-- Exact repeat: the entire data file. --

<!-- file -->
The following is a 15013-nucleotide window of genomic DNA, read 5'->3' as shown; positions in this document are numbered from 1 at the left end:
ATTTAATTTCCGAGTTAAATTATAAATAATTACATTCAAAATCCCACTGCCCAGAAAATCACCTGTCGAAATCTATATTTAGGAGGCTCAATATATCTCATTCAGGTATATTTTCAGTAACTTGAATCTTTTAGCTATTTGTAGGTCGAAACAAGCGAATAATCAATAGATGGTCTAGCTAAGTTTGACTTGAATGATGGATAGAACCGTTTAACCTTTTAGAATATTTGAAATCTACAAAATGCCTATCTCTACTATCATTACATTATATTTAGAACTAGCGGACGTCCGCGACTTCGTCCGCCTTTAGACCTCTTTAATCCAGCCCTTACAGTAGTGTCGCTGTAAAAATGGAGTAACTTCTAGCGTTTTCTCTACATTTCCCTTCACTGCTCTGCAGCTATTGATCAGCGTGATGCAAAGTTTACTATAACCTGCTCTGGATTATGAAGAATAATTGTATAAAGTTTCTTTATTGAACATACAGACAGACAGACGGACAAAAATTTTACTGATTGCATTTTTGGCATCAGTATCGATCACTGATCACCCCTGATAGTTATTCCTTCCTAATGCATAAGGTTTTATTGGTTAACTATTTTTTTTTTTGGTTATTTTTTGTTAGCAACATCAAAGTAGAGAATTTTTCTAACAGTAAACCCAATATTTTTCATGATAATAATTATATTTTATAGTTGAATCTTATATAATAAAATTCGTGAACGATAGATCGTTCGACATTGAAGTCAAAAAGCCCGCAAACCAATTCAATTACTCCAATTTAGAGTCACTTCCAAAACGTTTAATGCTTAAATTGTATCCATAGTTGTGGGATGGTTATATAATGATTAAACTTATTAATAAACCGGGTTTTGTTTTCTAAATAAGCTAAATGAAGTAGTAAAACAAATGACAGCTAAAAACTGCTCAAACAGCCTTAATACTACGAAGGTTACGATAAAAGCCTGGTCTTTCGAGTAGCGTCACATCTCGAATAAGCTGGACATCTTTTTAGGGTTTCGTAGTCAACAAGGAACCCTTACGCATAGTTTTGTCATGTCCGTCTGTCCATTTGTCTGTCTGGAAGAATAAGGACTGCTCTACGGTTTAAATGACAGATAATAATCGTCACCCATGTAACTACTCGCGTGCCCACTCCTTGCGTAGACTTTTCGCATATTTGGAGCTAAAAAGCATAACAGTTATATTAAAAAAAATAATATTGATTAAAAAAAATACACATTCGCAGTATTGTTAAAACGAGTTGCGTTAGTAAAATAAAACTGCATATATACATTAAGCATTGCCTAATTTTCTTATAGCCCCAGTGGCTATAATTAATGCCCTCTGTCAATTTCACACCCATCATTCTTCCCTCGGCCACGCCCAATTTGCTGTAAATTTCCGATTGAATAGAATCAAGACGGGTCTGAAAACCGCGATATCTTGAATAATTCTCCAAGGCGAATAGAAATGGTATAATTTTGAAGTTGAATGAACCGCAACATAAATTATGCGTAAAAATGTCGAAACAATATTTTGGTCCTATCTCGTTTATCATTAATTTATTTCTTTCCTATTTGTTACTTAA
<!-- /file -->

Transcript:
The following is a 15013-nucleotide window of genomic DNA, read 5'->3' as shown; positions in this document are numbered from 1 at the left end:
ATTTAATTTCCGAGTTAAATTATAAATAATTACATTCAAAATCCCACTGCCCAGAAAATCACCTGTCGAAATCTATATTTAGGAGGCTCAATATATCTCATTCAGGTATATTTTCAGTAACTTGAATCTTTTAGCTATTTGTAGGTCGAAACAAGCGAATAATCAATAGATGGTCTAGCTAAGTTTGACTTGAATGATGGATAGAACCGTTTAACCTTTTAGAATATTTGAAATCTACAAAATGCCTATCTCTACTATCATTACATTATATTTAGAACTAGCGGACGTCCGCGACTTCGTCCGCCTTTAGACCTCTTTAATCCAGCCCTTACAGTAGTGTCGCTGTAAAAATGGAGTAACTTCTAGCGTTTTCTCTACATTTCCCTTCACTGCTCTGCAGCTATTGATCAGCGTGATGCAAAGTTTACTATAACCTGCTCTGGATTATGAAGAATAATTGTATAAAGTTTCTTTATTGAACATACAGACAGACAGACGGACAAAAATTTTACTGATTGCATTTTTGGCATCAGTATCGATCACTGATCACCCCTGATAGTTATTCCTTCCTAATGCATAAGGTTTTATTGGTTAACTATTTTTTTTTTTGGTTATTTTTTGTTAGCAACATCAAAGTAGAGAATTTTTCTAACAGTAAACCCAATATTTTTCATGATAATAATTATATTTTATAGTTGAATCTTATATAATAAAATTCGTGAACGATAGATCGTTCGACATTGAAGTCAAAAAGCCCGCAAACCAATTCAATTACTCCAATTTAGAGTCACTTCCAAAACGTTTAATGCTTAAATTGTATCCATAGTTGTGGGATGGTTATATAATGATTAAACTTATTAATAAACCGGGTTTTGTTTTCTAAATAAGCTAAATGAAGTAGTAAAACAAATGACAGCTAAAAACTGCTCAAACAGCCTTAATACTACGAAGGTTACGATAAAAGCCTGGTCTTTCGAGTAGCGTCACATCTCGAATAAGCTGGACATCTTTTTAGGGTTTCGTAGTCAACAAGGAACCCTTACGCATAGTTTTGTCATGTCCGTCTGTCCATTTGTCTGTCTGGAAGAATAAGGACTGCTCTACGGTTTAAATGACAGATAATAATCGTCACCCATGTAACTACTCGCGTGCCCACTCCTTGCGTAGACTTTTCGCATATTTGGAGCTAAAAAGCATAACAGTTATATTAAAAAAAATAATATTGATTAAAAAAAATACACATTCGCAGTATTGTTAAAACGAGTTGCGTTAGTAAAATAAAACTGCATATATACATTAAGCATTGCCTAATTTTCTTATAGCCCCAGTGGCTATAATTAATGCCCTCTGTCAATTTCACACCCATCATTCTTCCCTCGGCCACGCCCAATTTGCTGTAAATTTCCGATTGAATAGAATCAAGACGGGTCTGAAAACCGCGATATCTTGAATAATTCTCCAAGGCGAATAGAAATGGTATAATTTTGAAGTTGAATGAACCGCAACATAAATTATGCGTAAAAATGTCGAAACAATATTTTGGTCCTATCTCGTTTATCATTAATTTATTTCTTTCCTATTTGTTACTTAA